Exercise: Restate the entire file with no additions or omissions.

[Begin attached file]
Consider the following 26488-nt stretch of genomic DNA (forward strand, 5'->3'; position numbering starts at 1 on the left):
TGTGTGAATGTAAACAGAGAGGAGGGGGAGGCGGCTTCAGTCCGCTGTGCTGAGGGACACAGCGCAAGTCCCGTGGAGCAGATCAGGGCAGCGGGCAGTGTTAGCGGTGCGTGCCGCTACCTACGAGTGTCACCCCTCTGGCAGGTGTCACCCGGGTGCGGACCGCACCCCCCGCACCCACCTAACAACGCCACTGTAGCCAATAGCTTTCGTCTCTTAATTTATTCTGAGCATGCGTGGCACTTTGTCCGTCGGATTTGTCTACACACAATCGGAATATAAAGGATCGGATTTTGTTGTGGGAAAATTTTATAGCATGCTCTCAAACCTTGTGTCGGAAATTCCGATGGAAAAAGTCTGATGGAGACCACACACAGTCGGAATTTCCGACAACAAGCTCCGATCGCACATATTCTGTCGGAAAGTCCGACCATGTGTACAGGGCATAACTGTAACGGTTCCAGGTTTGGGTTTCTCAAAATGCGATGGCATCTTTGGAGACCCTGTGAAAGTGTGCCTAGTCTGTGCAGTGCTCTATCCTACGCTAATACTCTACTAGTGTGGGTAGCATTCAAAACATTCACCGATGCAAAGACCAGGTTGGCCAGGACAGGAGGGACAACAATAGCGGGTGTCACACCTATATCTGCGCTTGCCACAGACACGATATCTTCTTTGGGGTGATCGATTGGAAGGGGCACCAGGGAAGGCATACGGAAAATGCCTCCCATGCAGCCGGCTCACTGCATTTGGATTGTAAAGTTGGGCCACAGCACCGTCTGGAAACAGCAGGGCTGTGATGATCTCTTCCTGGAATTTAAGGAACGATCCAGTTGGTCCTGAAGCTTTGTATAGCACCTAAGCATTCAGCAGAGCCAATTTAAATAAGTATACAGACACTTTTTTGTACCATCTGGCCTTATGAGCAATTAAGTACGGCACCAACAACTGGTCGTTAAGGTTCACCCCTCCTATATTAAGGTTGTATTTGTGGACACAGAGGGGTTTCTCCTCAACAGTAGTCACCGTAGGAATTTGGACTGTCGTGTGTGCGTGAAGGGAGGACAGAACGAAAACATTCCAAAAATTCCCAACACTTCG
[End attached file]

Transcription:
Consider the following 26488-nt stretch of genomic DNA (forward strand, 5'->3'; position numbering starts at 1 on the left):
TGTGTGAATGTAAACAGAGAGGAGGGGGAGGCGGCTTCAGTCCGCTGTGCTGAGGGACACAGCGCAAGTCCCGTGGAGCAGATCAGGGCAGCGGGCAGTGTTAGCGGTGCGTGCCGCTACCTACGAGTGTCACCCCTCTGGCAGGTGTCACCCGGGTGCGGACCGCACCCCCCGCACCCACCTAACAACGCCACTGTAGCCAATAGCTTTCGTCTCTTAATTTATTCTGAGCATGCGTGGCACTTTGTCCGTCGGATTTGTCTACACACAATCGGAATATAAAGGATCGGATTTTGTTGTGGGAAAATTTTATAGCATGCTCTCAAACCTTGTGTCGGAAATTCCGATGGAAAAAGTCTGATGGAGACCACACACAGTCGGAATTTCCGACAACAAGCTCCGATCGCACATATTCTGTCGGAAAGTCCGACCATGTGTACAGGGCATAACTGTAACGGTTCCAGGTTTGGGTTTCTCAAAATGCGATGGCATCTTTGGAGACCCTGTGAAAGTGTGCCTAGTCTGTGCAGTGCTCTATCCTACGCTAATACTCTACTAGTGTGGGTAGCATTCAAAACATTCACCGATGCAAAGACCAGGTTGGCCAGGACAGGAGGGACAACAATAGCGGGTGTCACACCTATATCTGCGCTTGCCACAGACACGATATCTTCTTTGGGGTGATCGATTGGAAGGGGCACCAGGGAAGGCATACGGAAAATGCCTCCCATGCAGCCGGCTCACTGCATTTGGATTGTAAAGTTGGGCCACAGCACCGTCTGGAAACAGCAGGGCTGTGATGATCTCTTCCTGGAATTTAAGGAACGATCCAGTTGGTCCTGAAGCTTTGTATAGCACCTAAGCATTCAGCAGAGCCAATTTAAATAAGTATACAGACACTTTTTTGTACCATCTGGCCTTATGAGCAATTAAGTACGGCACCAACAACTGGTCGTTAAGGTTCACCCCTCCTATATTAAGGTTGTATTTGTGGACACAGAGGGGTTTCTCCTCAACAGTAGTCACCGTAGGAATTTGGACTGTCGTGTGTGCGTGAAGGGAGGACAGAACGAAAACATTCCAAAAATTCCCAACACTTCG